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HR’s Guide to Volunteer Time Off (VTO) Policies

Everything to consider when creating a volunteer time off policy

by Elle Mason - August 2, 2022

While many employers have already implemented (or considered it), the recent Juneteenth holiday seemed to create an influx of questions around volunteerism policies such as: Is there a volunteerism policy at an employer where employees receive a certain number of paid days/hours to spend time volunteering at a 501(c) 3, schools, or something similar?

These types of questions and arrangements make sense for a lot of people – especially organizations that are looking to increase awareness on social issues, create a positive impact in their community, or celebrate the diversity of their office through education and/or outreach. But is a VTO policy (or volunteer time off policy) best for you? It’s something many business leaders are considering.

“We don’t have a policy on offering volunteer time offs yet, but it is something we are working towards,” says Brogan Renshaw of Modelers Central “We have recently started adopting a local charity as a company and the experience had positive feedback from our employees. Doing something meaningful outside of the office has boosted the team morale. At the moment, we are conducting surveys within the company and gathering input from everyone. We are gearing towards offering VTO at least once a month for employees to support causes and charities they want.”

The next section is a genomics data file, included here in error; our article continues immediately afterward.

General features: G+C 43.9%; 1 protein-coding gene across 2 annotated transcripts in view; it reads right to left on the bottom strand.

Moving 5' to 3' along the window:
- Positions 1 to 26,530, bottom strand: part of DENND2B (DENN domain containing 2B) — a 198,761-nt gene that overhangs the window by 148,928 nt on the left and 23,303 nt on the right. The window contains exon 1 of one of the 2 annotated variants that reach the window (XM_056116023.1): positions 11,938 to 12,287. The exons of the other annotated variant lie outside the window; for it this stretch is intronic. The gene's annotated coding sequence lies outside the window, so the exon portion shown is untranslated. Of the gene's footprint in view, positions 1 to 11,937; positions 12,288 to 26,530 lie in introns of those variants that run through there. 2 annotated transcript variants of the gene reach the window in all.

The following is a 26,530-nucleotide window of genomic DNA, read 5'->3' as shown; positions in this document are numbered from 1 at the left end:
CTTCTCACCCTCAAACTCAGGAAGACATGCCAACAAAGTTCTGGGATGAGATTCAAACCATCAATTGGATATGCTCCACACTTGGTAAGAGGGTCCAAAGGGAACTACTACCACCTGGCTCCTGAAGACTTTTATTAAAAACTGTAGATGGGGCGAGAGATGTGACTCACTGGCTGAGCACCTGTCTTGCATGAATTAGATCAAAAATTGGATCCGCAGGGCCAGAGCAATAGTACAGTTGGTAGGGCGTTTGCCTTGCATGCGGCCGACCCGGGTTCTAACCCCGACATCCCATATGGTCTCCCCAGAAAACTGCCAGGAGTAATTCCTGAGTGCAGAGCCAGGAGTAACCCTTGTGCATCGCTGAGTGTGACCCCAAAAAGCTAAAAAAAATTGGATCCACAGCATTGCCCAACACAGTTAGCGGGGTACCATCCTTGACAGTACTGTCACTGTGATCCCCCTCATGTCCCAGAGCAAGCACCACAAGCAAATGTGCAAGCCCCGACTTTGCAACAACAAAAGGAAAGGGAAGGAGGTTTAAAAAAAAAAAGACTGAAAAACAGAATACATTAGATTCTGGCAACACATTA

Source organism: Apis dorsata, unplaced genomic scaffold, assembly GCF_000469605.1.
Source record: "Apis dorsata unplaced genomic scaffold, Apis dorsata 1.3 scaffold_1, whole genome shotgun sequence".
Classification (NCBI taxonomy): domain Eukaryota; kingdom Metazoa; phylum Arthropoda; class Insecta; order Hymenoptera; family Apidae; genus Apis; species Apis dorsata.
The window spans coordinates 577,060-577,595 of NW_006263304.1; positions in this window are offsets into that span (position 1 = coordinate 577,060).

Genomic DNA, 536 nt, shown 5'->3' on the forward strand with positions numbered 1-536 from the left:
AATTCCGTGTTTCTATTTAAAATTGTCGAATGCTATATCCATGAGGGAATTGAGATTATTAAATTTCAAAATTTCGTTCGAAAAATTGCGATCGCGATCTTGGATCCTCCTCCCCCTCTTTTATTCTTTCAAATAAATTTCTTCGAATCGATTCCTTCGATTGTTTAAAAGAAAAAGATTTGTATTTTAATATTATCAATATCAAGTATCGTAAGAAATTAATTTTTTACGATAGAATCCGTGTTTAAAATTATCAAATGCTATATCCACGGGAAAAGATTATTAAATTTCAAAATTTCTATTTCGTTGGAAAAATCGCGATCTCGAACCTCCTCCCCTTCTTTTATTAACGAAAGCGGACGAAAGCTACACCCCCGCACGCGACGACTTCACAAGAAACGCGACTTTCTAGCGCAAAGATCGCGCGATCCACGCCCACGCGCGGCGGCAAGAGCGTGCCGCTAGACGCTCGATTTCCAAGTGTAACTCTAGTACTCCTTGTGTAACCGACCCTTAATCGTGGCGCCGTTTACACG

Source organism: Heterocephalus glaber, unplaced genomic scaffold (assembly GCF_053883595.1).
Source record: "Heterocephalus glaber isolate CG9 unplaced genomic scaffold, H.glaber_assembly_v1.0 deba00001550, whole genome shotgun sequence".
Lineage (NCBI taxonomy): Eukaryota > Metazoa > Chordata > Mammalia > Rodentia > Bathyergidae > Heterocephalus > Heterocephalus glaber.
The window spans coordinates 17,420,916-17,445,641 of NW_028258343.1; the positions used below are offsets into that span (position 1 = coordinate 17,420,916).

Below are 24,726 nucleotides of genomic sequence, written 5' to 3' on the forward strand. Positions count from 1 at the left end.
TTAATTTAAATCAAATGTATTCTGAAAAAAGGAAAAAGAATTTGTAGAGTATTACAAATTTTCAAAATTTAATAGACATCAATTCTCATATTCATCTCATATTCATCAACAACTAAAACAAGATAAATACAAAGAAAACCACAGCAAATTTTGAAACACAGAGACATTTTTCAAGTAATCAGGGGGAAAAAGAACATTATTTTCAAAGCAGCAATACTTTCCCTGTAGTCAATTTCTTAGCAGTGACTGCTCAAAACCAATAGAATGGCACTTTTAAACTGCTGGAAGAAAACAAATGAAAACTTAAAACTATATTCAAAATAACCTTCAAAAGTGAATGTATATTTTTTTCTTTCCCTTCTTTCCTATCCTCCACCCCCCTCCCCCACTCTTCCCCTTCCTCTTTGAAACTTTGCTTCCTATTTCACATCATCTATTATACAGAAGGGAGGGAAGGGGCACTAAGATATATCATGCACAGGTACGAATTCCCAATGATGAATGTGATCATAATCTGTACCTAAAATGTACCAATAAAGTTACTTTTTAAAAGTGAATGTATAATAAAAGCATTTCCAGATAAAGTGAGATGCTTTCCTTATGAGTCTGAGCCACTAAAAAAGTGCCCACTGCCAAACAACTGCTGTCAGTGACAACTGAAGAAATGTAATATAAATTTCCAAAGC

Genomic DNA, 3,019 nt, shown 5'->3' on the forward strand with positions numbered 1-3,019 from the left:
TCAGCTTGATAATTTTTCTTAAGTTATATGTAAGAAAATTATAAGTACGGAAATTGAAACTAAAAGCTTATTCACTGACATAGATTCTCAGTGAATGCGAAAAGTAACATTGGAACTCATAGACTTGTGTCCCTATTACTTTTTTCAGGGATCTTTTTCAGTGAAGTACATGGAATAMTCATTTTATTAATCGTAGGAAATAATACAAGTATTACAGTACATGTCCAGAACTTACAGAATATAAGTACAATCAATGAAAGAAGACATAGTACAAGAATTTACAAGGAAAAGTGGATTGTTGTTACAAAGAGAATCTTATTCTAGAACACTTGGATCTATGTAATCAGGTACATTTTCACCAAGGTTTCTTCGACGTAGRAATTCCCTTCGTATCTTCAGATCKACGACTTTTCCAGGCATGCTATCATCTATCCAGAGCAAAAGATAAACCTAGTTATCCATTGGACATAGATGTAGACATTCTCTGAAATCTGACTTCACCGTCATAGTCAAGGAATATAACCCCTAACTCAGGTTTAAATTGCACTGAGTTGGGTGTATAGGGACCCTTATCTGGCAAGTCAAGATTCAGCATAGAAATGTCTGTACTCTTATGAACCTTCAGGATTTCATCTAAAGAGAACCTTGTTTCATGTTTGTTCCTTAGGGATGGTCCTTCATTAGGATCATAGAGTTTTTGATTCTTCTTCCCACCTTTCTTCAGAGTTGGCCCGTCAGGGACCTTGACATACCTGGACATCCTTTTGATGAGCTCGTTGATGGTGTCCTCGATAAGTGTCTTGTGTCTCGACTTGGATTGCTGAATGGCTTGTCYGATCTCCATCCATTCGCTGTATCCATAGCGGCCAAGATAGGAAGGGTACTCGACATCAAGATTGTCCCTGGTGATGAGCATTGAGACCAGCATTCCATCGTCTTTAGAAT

This article will serve as a resource for HR on everything to consider when creating a VTO policy, whether it’s right for your business, and how to implement it easily.

What is VTO?

“Volunteer time off” is a form of paid leave that is specifically designed for employees who are volunteering in the community. This can be volunteerism at an event, or otherwise providing assistance to a nonprofit or charity. These organizations are often community-based. While some employers designate an organization (or a list of several organizations) that they already have a relationship with for approved VTO, other employers leave it to the discretion of the employee to determine where to spend their VTO.

What are the benefits of offering VTO?

To start, a VTO policy can allow employers and employees to positively impact a social cause or in their community while enhancing (or starting) their corporate social responsibility efforts – creating a ripple effect of social change.

“After organizing volunteering events, it is part of our policy to reward the effort of the volunteers,” says Adam Garcia of The Stock Dork. “Program volunteers are unsung heroes that need appreciation and recognition from the management. We hold a formal ceremony to honor their efforts and invite not just our employees but also the locals who volunteered for the events. We believe that putting extra effort into acknowledging deserving individuals creates a chain reaction of good deeds. It encourages other people to join our campaign and execute the same noble acts.”